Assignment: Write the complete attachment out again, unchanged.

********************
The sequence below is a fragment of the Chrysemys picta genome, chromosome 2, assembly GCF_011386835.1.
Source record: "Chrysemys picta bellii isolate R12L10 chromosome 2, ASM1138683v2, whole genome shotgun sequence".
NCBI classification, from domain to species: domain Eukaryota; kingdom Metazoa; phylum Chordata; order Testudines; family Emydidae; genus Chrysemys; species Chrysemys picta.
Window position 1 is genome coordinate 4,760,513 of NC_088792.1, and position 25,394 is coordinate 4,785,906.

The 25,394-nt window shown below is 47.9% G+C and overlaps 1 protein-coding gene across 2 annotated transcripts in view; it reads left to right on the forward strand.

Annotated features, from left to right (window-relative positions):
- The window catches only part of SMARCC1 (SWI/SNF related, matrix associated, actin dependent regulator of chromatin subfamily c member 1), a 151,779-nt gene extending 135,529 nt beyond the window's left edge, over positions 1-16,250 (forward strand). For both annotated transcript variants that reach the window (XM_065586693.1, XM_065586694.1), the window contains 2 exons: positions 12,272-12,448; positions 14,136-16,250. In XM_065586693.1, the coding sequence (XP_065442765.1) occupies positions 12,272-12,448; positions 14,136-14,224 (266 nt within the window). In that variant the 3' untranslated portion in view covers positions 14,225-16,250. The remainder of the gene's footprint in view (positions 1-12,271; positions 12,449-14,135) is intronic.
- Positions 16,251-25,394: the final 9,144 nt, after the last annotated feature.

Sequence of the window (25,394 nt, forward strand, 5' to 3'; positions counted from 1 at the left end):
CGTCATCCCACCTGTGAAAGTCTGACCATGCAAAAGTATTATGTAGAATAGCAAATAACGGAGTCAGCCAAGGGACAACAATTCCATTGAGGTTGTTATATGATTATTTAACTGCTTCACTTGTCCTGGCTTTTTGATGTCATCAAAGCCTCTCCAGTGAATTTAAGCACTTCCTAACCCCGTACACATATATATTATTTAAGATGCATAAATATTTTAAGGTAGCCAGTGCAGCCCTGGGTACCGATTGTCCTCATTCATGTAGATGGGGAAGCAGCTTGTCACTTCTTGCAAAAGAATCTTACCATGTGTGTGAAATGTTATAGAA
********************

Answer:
The sequence below is a fragment of the Chrysemys picta genome, chromosome 2, assembly GCF_011386835.1.
Source record: "Chrysemys picta bellii isolate R12L10 chromosome 2, ASM1138683v2, whole genome shotgun sequence".
NCBI classification, from domain to species: domain Eukaryota; kingdom Metazoa; phylum Chordata; order Testudines; family Emydidae; genus Chrysemys; species Chrysemys picta.
Window position 1 is genome coordinate 4,760,513 of NC_088792.1, and position 25,394 is coordinate 4,785,906.

The 25,394-nt window shown below is 47.9% G+C and overlaps 1 protein-coding gene across 2 annotated transcripts in view; it reads left to right on the forward strand.

Annotated features, from left to right (window-relative positions):
- The window catches only part of SMARCC1 (SWI/SNF related, matrix associated, actin dependent regulator of chromatin subfamily c member 1), a 151,779-nt gene extending 135,529 nt beyond the window's left edge, over positions 1-16,250 (forward strand). For both annotated transcript variants that reach the window (XM_065586693.1, XM_065586694.1), the window contains 2 exons: positions 12,272-12,448; positions 14,136-16,250. In XM_065586693.1, the coding sequence (XP_065442765.1) occupies positions 12,272-12,448; positions 14,136-14,224 (266 nt within the window). In that variant the 3' untranslated portion in view covers positions 14,225-16,250. The remainder of the gene's footprint in view (positions 1-12,271; positions 12,449-14,135) is intronic.
- Positions 16,251-25,394: the final 9,144 nt, after the last annotated feature.

Sequence of the window (25,394 nt, forward strand, 5' to 3'; positions counted from 1 at the left end):
CGTCATCCCACCTGTGAAAGTCTGACCATGCAAAAGTATTATGTAGAATAGCAAATAACGGAGTCAGCCAAGGGACAACAATTCCATTGAGGTTGTTATATGATTATTTAACTGCTTCACTTGTCCTGGCTTTTTGATGTCATCAAAGCCTCTCCAGTGAATTTAAGCACTTCCTAACCCCGTACACATATATATTATTTAAGATGCATAAATATTTTAAGGTAGCCAGTGCAGCCCTGGGTACCGATTGTCCTCATTCATGTAGATGGGGAAGCAGCTTGTCACTTCTTGCAAAAGAATCTTACCATGTGTGTGAAATGTTATAGAA